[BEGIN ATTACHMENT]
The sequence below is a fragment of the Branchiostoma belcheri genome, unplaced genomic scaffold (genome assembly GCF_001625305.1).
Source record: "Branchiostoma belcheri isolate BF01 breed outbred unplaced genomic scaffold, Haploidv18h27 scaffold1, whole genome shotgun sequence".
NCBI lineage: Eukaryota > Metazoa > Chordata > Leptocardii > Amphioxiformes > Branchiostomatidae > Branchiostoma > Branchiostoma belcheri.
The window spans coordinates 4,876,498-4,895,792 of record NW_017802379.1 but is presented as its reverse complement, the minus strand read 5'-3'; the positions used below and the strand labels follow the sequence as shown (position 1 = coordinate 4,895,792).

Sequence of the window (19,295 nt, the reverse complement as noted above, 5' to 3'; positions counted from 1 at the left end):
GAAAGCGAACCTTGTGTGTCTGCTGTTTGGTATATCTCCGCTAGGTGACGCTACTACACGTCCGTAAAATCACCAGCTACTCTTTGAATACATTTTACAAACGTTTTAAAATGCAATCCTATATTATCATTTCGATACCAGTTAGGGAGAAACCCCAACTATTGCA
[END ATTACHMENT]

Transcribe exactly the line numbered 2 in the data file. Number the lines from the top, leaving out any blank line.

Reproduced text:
Source record: "Branchiostoma belcheri isolate BF01 breed outbred unplaced genomic scaffold, Haploidv18h27 scaffold1, whole genome shotgun sequence".